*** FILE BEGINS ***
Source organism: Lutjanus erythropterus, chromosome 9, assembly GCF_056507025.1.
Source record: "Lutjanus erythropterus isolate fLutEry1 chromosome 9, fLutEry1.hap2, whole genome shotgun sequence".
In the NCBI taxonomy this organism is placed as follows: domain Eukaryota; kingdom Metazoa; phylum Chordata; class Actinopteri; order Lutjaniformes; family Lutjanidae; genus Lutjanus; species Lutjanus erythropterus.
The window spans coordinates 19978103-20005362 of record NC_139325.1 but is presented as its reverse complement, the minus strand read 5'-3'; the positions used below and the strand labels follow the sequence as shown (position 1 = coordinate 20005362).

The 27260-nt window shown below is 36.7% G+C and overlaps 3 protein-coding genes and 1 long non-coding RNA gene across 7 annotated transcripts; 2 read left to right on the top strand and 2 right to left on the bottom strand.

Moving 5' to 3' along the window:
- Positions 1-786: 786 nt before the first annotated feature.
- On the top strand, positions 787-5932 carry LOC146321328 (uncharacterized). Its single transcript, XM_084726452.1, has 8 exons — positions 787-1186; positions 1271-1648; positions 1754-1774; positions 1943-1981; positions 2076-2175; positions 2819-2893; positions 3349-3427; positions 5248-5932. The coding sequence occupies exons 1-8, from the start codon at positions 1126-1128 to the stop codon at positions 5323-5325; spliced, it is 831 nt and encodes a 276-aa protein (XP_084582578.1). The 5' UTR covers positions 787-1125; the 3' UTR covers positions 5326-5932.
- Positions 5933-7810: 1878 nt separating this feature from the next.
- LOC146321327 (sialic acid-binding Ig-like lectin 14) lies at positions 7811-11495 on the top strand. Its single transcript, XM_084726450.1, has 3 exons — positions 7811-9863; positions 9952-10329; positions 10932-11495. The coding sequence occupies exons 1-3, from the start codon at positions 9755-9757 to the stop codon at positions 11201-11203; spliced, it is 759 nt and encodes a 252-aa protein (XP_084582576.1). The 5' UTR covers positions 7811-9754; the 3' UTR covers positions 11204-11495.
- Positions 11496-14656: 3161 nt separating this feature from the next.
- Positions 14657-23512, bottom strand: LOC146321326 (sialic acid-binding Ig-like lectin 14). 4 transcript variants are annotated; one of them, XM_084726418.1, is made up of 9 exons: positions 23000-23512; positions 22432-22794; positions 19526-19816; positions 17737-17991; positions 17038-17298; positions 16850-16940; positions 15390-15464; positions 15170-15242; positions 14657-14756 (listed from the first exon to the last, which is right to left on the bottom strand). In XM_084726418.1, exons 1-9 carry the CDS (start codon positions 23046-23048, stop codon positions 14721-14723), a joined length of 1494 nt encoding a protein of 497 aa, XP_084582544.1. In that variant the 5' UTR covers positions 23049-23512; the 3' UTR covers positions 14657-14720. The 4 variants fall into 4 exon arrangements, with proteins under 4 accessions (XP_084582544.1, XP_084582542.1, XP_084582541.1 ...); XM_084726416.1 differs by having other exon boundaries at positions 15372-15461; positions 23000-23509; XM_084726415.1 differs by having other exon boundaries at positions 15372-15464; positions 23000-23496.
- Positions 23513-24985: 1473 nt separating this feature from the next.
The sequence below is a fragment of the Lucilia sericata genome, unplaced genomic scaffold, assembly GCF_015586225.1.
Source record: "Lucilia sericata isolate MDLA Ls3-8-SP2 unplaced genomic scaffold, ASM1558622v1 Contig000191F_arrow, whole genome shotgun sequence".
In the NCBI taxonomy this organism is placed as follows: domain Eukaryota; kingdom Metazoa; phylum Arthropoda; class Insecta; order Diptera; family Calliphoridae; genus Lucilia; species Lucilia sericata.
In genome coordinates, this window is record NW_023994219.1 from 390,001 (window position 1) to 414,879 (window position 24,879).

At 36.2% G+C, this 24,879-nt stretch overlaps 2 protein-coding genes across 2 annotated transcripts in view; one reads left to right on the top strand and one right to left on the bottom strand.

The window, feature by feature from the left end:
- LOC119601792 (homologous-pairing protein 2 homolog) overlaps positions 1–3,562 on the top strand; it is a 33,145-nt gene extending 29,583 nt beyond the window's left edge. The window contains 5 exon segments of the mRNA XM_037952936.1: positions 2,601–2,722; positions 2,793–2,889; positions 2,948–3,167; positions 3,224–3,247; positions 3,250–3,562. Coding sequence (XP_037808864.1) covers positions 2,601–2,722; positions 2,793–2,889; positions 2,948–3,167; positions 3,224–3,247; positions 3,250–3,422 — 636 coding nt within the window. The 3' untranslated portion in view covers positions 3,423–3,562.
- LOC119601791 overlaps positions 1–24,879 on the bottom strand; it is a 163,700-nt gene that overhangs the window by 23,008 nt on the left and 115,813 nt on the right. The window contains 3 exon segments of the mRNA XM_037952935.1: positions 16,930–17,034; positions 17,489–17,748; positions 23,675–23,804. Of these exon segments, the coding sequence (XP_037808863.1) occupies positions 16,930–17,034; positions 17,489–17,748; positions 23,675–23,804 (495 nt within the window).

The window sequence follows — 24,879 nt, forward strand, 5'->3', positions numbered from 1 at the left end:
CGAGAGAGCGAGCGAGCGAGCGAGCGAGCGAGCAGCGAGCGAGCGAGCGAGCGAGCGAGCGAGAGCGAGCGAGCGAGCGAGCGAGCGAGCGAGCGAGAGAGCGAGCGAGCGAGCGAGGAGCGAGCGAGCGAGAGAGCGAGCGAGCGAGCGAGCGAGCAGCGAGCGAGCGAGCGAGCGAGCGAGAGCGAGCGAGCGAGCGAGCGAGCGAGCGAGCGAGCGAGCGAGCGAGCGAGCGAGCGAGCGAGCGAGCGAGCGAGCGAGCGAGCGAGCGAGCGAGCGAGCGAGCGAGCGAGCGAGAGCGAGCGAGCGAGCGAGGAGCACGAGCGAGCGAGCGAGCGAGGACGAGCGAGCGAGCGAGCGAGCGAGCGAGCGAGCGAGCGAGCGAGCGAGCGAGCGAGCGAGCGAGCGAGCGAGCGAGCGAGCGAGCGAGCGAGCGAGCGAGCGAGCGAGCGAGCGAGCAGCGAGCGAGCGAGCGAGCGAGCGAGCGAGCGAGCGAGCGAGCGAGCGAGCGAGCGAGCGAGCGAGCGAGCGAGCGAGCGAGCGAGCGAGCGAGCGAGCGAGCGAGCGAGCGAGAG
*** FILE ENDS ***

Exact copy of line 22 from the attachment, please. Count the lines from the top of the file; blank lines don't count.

The window sequence follows — 24,879 nt, forward strand, 5'->3', positions numbered from 1 at the left end: